How nice. If you visit this small city’s website, you’ll learn that Winnfield, Louisiana was named Louisiana’s top Home Town in February 2001.
A great home town is a place with deep roots. Great home towns have well-attended churches, lively places to meet, handsome historic buildings and lots of locally owned businesses. Their residents are devoted to the Power of Place – and now, a new company has measured that power for every place in the United States.
I took a look at ePodunk’s statistical sources for this honor, which center up on “rootedness” and “civic engagement”. All very nice, but I think they should have done a bit more research into Winnfield — a quiet little backwater where the coroner’s unpopular rulings have led him to keep his weapon on his hip, even while seated at his desk. From the Chicago Tribune:
Here in the birthplace of two of Louisiana’s most colorful and notorious governors–Huey and Earl Long–the police chief committed suicide three years ago after losing a close election marred by allegations of fraud and vote-buying.
Just four months later, the district attorney killed himself after allegedly skimming $200,000 from his office budget and extorting payments from criminal defendants to make their cases go away.
The current police chief is a convicted drug offender who got a pardon from Edwin Edwards, the former Louisiana governor who is serving time in federal prison for corruption convictions.
Ah yes, those Louisiana politics. So quirky and quaint. All part of that small town ambiance. From CNN:
A police officer shocked a handcuffed Baron “Scooter” Pikes nine times with a Taser after arresting him on a cocaine charge.
He stopped twitching after seven, according to a coroner’s report. Soon afterward, Pikes was dead.
Now the officer, since fired, could end up facing criminal charges in Pikes’ January death after medical examiners ruled it a homicide.
Dr. Randolph Williams, the Winn Parish coroner, told CNN the 21-year-old sawmill worker was jolted so many times by the 50,000-volt Taser that he might have been dead before the last two shocks were delivered.
Williams ruled Pikes’ death a homicide in June after extensive study.
The coroner’s June homicide ruling, btw, comes six months after the incident, and the taser-happy officer, Scott Nugent, still has not been charged, though he was fired, finally, in May.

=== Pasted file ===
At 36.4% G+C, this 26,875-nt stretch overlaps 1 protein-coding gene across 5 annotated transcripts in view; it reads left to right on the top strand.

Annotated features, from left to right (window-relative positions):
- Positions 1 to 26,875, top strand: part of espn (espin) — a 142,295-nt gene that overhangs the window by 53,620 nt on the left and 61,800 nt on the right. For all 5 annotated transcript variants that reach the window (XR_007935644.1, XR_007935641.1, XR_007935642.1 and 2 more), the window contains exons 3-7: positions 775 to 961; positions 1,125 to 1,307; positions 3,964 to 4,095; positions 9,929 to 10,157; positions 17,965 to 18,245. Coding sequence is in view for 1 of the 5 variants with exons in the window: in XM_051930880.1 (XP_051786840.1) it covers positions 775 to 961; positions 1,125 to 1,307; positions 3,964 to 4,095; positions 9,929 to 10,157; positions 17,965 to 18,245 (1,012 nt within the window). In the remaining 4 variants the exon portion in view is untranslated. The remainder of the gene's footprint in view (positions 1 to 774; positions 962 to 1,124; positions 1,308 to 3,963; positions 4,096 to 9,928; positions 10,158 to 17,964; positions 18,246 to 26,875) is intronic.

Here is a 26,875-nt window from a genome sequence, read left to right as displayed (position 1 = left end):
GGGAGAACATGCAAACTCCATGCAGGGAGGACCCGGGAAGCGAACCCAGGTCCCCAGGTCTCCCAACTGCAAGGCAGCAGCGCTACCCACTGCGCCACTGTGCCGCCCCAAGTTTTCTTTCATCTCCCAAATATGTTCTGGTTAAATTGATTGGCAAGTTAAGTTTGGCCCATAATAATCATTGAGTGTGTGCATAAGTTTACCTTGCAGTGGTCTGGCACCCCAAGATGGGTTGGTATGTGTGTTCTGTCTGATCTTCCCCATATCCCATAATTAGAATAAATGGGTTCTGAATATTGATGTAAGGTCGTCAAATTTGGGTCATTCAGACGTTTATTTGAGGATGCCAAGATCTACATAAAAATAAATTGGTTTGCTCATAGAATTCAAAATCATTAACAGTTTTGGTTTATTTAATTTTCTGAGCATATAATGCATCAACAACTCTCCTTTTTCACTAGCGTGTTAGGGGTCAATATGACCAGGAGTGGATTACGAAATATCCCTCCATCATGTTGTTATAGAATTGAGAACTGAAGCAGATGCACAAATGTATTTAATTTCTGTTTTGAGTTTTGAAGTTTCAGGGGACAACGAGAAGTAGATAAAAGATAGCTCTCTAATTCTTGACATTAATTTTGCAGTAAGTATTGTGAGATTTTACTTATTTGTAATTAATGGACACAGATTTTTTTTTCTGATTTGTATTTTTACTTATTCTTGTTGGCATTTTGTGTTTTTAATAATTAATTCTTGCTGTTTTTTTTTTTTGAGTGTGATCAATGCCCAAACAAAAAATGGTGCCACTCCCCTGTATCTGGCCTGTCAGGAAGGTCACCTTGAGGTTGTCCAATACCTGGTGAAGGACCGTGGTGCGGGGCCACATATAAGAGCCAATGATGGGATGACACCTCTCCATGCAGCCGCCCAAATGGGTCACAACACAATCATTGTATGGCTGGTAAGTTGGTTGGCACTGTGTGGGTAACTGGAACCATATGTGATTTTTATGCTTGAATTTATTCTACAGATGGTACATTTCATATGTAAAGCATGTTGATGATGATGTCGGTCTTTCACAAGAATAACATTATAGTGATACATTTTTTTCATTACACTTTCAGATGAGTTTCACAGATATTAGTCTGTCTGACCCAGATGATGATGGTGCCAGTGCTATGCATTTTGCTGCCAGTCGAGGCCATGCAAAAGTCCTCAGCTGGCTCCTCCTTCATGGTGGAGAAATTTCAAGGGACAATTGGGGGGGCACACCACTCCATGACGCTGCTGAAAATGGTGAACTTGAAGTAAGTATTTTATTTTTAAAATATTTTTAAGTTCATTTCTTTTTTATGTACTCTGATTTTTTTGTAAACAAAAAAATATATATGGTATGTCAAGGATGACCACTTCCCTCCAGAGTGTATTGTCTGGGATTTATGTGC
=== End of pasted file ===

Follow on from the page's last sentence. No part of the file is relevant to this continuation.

Six months later, the Winnfield police are standing by [their original] story. Meanwhile, the Louisiana State Police are investigating the case, and no charges have been filed against Nugent or two other Winnfield police officers who assisted him in arresting Pikes, although the City Council did decide to fire Nugent from the force in May.
Winn Parish District Atty. Chris Nevils says he expects to present the case to a grand jury after he receives the results of the state police investigation.
Once can’t help but wonder what a grand jury will choose to do with this, considering the Winnfield Civil Service Board met yesterday, and couldn’t decide whether or not Nugent should be rehired — a real mind-boggler, considering his prior record with Taser use.
In the year since Winnfield police received Tasers, officers have used them 14 times, according to police records — with 12 of the instances involving black suspects. Ten of the 14 incidents involved Nugent, who has no public disciplinary record.
So — just another sad Taser story in the hands of a Big Badge Fever cop… right?
But Winnfield police Lt. Chuck Curry said race “isn’t an issue at all” in the matter.
“This has come down to a police officer that was trying to apprehend a suspect that they had warrants for,” he said. “He done what he thought he was trained to do to bring that subject into custody. At some point, something happened with his body that caused him to go into cardiac arrest or whatever.”
Something happened indeed…
Had ePodunk looked a bit deeper at their idyllic spots, in fact, they might have decided to add more criteria. Because there seem to be some real problems in this little slice of America. From City-Data.com:
Unemployment rate for White non-Hispanic males: 6.8%
Unemployment rate for White non-Hispanic females: 7.1%
Unemployment rate for Black males: 21.6%
Unemployment rate for Black females: 13.7%
Under the circumstances, it’s pretty hard to believe race “isn’t an issue at all”.